Flavor Trends, Strategies and Solutions for Menu Development

By Flavor & The Menu
July 8, 2020

The pre-pandemic landscape already saw a sharper focus on delivery and carryout for most restaurant brands. The imperative was clear—generational preferences, modern lifestyles and technological advances all propelled this model forward at lightning speed. And then COVID-19 changed everything. Delivery and carryout, along with drive-thru, became the only way for many consumers to get their restaurant favorites. It also became a lifeline for many brands.

In this “new reality,” developing menu items and creating systems built for portability is crucial to success. Managing back-of-house labor and logistics, watching the bottom line, maintaining the integrity of the food and keeping the brand promise of a singular flavor experience all need to fit neatly into a to-go container.

Chefs are leading with flavor innovation in these recipe builds, but are keeping menu optimization, portability and labor challenges in mind.

Debbie Gold, James Beard award-winner and competitor on Bravo’s “Top Chef Masters,” developed a delivery-friendly Pot Roast Shawarma Pita Sandwich utilizing Smithfield Culinary’s Fully Cooked Pot Roast. She dips into the Eastern Med pantry, making her dish a thoroughly modern American offering. “I went with turmeric, cinnamon and clove, and the pot roast picked up the flavors really well,” she says. The value-added protein provides a canvas for signature touches, while cutting down on prep time.

John Chiakulas, a corporate chef of Chicago-based Lettuce Entertain You Enterprises, also calls out the pot roast’s versatility. “It’s neutral in flavor so I was able to add Mexican spices, onion and jalapeño,” he says. “It came out having the flavors that I wanted.”

Proteins Primed for Portability

Smoked Brisket Biscuit, Smoked Brisket Burnt Ends Sandwich and Orange Pepper Pulled Pork SlidersSmithfield Culinary

Left: Black garlic barbecue sauce and jalapeño pimento cheese bring big flavor notes to Nick Karoly’s Smoked Brisket Biscuit. Center: This Smoked Brisket Burnt Ends Sandwich stars seared brisket, Gruyère, caramelized onion and sweet, tart barbecue sauce. Right: Chef Isaac Magaña, executive chef at Café Vino in Fort Collins, Colo., flavors pulled pork with a bright, savory orange sauce in his Orange Pepper Pulled Pork Sliders.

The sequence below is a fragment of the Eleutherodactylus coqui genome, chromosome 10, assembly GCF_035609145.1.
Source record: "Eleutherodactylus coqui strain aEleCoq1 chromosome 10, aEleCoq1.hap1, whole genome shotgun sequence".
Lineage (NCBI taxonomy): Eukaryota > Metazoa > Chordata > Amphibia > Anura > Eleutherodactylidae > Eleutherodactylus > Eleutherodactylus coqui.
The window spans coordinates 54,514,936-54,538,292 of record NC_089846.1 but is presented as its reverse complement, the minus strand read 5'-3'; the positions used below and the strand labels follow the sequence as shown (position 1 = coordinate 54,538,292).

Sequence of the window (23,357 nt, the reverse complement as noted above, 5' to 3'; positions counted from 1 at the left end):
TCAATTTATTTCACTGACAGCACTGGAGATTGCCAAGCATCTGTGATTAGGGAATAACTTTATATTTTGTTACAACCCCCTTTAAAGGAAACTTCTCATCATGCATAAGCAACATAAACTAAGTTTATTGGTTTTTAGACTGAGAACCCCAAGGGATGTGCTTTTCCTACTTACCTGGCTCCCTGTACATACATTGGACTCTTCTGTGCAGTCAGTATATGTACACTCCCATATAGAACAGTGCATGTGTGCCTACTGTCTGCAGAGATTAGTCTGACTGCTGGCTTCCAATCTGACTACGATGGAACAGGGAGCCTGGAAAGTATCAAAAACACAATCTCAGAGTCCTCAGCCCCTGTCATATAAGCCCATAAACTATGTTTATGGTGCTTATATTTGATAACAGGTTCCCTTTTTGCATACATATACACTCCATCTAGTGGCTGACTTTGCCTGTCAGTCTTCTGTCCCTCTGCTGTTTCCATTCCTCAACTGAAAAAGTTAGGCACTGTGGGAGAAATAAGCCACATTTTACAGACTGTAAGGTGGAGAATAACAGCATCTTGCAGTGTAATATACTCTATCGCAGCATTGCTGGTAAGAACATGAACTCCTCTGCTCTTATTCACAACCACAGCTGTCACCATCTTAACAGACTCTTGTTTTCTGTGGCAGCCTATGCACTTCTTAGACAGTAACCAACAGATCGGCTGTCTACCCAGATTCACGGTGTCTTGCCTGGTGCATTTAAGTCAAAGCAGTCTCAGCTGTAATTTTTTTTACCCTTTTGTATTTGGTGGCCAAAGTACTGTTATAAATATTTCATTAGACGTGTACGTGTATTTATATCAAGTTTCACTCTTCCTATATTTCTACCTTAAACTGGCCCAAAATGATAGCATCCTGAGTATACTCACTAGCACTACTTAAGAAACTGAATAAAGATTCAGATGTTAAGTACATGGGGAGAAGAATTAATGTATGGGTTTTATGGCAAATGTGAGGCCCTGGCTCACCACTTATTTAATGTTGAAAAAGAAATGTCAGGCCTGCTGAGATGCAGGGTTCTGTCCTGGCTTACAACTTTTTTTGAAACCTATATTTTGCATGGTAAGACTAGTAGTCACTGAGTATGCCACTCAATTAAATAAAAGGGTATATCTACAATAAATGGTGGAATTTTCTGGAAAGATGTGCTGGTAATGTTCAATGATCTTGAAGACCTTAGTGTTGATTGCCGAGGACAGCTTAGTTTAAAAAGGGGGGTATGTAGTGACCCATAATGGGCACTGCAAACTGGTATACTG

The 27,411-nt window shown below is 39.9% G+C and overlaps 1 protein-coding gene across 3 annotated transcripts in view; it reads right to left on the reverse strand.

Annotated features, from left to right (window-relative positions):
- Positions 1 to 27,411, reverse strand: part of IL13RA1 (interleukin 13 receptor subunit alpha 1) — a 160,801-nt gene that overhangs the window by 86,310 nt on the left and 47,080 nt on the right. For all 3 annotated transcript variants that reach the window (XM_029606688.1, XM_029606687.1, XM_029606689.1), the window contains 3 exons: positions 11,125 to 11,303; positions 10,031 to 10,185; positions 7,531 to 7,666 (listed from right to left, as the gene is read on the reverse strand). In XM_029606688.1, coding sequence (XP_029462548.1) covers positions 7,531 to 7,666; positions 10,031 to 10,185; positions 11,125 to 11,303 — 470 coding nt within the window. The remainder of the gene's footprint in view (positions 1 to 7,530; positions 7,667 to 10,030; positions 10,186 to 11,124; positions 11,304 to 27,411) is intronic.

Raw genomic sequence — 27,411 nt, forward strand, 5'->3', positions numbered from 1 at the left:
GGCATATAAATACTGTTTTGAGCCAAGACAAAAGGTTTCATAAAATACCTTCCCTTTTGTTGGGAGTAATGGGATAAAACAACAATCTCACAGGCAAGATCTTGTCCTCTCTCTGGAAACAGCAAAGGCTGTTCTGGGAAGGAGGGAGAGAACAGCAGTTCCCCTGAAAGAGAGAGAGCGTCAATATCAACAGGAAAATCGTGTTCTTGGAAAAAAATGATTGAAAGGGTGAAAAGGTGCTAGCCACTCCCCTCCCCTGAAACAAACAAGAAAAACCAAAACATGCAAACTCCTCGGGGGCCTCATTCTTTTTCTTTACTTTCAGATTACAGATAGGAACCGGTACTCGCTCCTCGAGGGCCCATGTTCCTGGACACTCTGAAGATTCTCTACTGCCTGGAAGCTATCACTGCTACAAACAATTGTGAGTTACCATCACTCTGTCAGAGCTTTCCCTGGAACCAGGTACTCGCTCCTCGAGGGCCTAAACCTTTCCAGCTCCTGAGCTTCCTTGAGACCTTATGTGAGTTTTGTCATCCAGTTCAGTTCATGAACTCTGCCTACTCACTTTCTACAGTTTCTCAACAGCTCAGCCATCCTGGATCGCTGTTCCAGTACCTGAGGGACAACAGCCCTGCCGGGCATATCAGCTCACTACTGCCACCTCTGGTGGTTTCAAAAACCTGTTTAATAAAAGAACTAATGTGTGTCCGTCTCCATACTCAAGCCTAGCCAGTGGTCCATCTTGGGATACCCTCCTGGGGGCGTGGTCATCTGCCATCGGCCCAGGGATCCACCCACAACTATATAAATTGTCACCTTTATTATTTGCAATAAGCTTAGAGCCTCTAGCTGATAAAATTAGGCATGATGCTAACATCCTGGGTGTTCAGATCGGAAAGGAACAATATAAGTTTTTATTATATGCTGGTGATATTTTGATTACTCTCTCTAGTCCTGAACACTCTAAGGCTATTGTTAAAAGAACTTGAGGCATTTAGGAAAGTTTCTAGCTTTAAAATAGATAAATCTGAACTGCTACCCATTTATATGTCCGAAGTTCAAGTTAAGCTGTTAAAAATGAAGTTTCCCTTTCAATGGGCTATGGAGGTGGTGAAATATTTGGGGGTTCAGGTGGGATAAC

Putting flavor first means that the logistics of prepping, holding and carrying food for delivery needs to be as easy as possible. To help solve this, Smithfield Culinary hosted a chef roundtable, in which six chefs discussed protein solutions for the to-go world.

Sam Barron, executive chef of The Fat Shallot in Chicago, extols the virtues of smoked meats as a go-to protein for to go—a big part of his business. “Smoked meat is ideal for that,” he says. “There are always worries about how it’s going to arrive to the customer. Knowing that it’s brisket or pulled pork—ingredients that sit really well and hold really well—takes a lot of the anxiety out of having a big portion of your business be carryout.” His recipe development includes a Smoked Brisket and Charred Radicchio Baguette and Spanish Pulled Pork with Romesco on a bun.

Larry “Duce” Raymond, director of culinary of Sweet Baby Ray’s Catering in Chicago, also calls out brisket and pulled pork as delivery heroes. “You fill a half pan with pulled pork or brisket—as long as you keep it hot, it’s beautiful,” he says. “You can be assured it’s going to get to your client the way you want it.”

Smithfield Culinary is here for you.

Always on hand to offer advice about how best to prepare, serve and plate our products. Find on-trend applications, culinary ideas, creative recipes and relevant consumer insights to help sharpen your menu.

Go to SmithfieldCulinary.com or call your Smithfield rep at 888-327-6526.

About The Author